Preferred Name: Barry
Barry is a mechanic but was not working at the time of the interview. He lives with his mother and is separated with a young child. Barry describes his ethnic background as ‘Australian’: he was born in Australia, as were his parents.
Barry started drinking regularly and smoking cannabis in his early teens after a close family member died. In his late teens, he was prescribed benzodiazepines to help him manage anxiety and he says he became ‘addicted’ to alcohol and benzodiazepines. A few years later, in his early twenties, he began taking heroin and has continued to take it on and off since then, which he now describes as ‘an addiction’. Barry has tried several kinds of drug treatment including counselling, opioid pharmacotherapy treatment (methadone, buprenorphine and Suboxone® [a combination of buprenorphine and naloxone]) and residential rehabilitation. He is currently on methadone maintenance treatment (MMT) and prescribed benzodiazepines, and takes heroin occasionally.
Around this time Barry says he became a ‘heavy drinker’ and started smoking cannabis. He also began taking benzodiazepines that were prescribed for his mother, until he was also prescribed them in his late teens. Barry describes himself as having ‘major depression and major, major anxiety’, which means he ‘really struggle[s] a lot of the time to leave the house’. He says he ‘got addicted to alcohol and benzos’ around this time as they helped him to cope with his situation.
In his early twenties Barry moved back to the city. Soon after he began taking heroin and found that it made him feel ‘pretty laidback’. However, sometimes he felt his heroin use would ‘affect [his] work’ and in order to avoid this he tried opioid pharmacotherapy treatments ‘on and off’, including methadone, buprenorphine and Suboxone®. Around this time Barry’s sibling, whom he describes as his ‘best friend’, died. He began seeing a counsellor when he returned to the regional town to live the following year. He later resumed work in the city, while living in a nearby town with a close friend.
Barry also began seeing his partner around this time. They had a relationship for a number of years until they separated just before their child was born. After the separation he completed a residential rehabilitation program and stopped taking heroin. He moved back to the regional town he’d grown up in to live with his mother and maintains regular contact with his ex-partner and child.
Barry now describes his heroin use as ‘an addiction’, and says he is ‘trying to put many […] strategies in place’ to reduce his consumption. These include counselling, GP visits, taking prescribed benzodiazepines and methadone, having his mother take ‘control of [his] cash’ and reducing travel to the city to limit his access to heroin. While he hadn’t taken heroin for the few months before the interview, he says he’ll most likely ‘dabble [in it] from time to time’. Increasingly however, he feels that taking heroin is a ‘waste of cash’ and ‘not worth the hassle’. In the future he plans to start a new career path and spend time with his child.
Barry (M, 40, unemployed, heroin) says that being on MMT helps him manage his work commitments and avoid getting sick from not taking heroin.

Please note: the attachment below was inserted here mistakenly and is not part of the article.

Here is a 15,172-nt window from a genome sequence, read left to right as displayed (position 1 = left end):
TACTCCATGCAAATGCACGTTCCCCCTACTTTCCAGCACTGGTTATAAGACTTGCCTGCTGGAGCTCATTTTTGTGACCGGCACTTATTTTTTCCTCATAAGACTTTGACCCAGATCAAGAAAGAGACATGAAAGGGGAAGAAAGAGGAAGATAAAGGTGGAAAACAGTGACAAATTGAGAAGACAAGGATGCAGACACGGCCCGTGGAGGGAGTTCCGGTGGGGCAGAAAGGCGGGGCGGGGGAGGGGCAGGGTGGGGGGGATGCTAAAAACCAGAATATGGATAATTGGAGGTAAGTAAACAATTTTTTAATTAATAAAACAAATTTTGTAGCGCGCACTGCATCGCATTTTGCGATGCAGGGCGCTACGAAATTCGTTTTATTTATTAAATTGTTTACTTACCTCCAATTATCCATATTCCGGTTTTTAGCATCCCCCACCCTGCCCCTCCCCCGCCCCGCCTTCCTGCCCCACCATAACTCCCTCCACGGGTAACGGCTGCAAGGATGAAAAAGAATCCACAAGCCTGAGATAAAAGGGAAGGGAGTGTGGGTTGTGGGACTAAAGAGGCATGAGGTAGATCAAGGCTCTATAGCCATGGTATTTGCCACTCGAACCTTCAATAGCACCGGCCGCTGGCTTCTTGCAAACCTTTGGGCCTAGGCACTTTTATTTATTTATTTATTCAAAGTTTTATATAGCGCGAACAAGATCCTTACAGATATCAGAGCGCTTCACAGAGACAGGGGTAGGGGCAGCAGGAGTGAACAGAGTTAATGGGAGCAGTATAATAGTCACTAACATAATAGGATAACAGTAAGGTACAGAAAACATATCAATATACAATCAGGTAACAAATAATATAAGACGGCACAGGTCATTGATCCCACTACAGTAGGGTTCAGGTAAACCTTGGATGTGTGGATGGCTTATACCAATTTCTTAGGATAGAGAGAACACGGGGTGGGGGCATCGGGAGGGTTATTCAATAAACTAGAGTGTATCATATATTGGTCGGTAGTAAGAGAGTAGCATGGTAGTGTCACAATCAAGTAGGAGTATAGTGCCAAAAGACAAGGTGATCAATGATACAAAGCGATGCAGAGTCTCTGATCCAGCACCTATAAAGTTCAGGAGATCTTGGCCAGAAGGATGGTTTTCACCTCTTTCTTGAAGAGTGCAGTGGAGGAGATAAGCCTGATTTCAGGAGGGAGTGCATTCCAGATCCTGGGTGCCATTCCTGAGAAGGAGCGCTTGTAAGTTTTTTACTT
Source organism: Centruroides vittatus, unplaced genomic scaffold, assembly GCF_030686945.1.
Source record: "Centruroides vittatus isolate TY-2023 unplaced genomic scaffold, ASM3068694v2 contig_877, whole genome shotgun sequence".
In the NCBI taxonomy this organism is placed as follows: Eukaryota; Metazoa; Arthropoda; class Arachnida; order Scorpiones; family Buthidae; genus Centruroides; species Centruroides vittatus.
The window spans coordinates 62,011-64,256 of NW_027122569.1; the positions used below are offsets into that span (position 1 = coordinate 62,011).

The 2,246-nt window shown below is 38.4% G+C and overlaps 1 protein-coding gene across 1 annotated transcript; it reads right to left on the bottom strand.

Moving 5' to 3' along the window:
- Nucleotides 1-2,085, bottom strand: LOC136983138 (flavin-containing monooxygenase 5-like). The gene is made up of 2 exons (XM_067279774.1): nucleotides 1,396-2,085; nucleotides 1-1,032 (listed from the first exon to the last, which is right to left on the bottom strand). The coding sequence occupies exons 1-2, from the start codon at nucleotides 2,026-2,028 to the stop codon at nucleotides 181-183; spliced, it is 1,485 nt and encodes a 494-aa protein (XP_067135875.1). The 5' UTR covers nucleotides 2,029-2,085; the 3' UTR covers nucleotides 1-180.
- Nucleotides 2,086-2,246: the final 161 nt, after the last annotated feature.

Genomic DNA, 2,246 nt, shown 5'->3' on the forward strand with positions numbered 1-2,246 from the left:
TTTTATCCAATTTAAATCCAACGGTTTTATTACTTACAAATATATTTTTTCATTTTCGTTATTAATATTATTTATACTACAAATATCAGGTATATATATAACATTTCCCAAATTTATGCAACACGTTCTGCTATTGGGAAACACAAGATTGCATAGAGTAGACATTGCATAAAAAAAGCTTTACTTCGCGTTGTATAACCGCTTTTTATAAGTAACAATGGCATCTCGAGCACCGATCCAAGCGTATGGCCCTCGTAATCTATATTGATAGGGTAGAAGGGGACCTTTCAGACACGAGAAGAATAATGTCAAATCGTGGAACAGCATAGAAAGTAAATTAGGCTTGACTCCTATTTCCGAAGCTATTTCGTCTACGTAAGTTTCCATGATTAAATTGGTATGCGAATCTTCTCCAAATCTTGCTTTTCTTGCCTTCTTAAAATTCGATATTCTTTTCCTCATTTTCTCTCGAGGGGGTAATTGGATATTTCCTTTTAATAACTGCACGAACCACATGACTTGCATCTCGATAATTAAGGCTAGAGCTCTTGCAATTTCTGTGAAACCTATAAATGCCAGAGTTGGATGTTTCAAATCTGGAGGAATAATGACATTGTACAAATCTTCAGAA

I’ve been on and off methadone most of this time […] since I started [taking heroin] really. I’d start and I’d go berserk, and that would affect my work. So […] I said to [my GP…] ‘You know, I need to go on methadone because I want to keep my job’. So that’s where the methadone sort of started. And it helped. And then, you know, I got clean off that and had a big relapse a while later […] But the only reason I’ve gone back on methadone this time was because I was working […] I could not afford to get sick [from heroin withdrawal] and miss work […] I just couldn’t […] afford to do that. I had to keep going because work was the thing that kept me going.
Barry has undertaken a number of alcohol and other drug treatments and explains why he finds psychotherapy the most helpful.
For me, the best [kind of treatment] is one-on-one therapy […] I had a great […] narrative psychologist and she was fantastic. But she’s just pulled the plug because she’s going [overseas…] so she’s put me in touch with another mental health nurse. I’ve got an assessment with a psychiatrist […] I’m just trying to put many […] strategies in place to keep me safe […] because […] I could never confront the grief [of losing my close family member when I was a child] I couldn’t, you know, because I was the man of the house. I never got a chance to [grieve] you know. And I grew up in a heavy drinking family too so if you feel a bit down, you know, just skull some beer and you’ll be all right […] You know, my way of dealing with it was drinks, drugs […] and ignoring it. Turning a blind eye to it. Whereas now I’m confronting it head on [in therapy] you know. So it’s pretty intense, but it has to be done.
To support his mental health, Barry attends counselling and sees his GP.
[Counselling] is hard, dragging up and dredging up […] a lot of the past […] You know, when it’s emotional, it’s really, really emotional because I’ve never dealt with it […] My way of dealing with it was drinks, drugs […] and ignoring it. Turning a blind eye to it. Whereas now, I’m confronting it head on, you know, so it’s pretty intense. But it has to be done […] I moved up here in May and in that time, I’ve done more therapy and good solid […] really ‘to the bones of it therapy’ than I’ve done in the last over 20 years […] I’ve got a great GP who I can call in and see whatever I want. If I’m not coping, I can ring up and make an appointment and just go in and talk, you know. I do a lot of journaling […] which helps.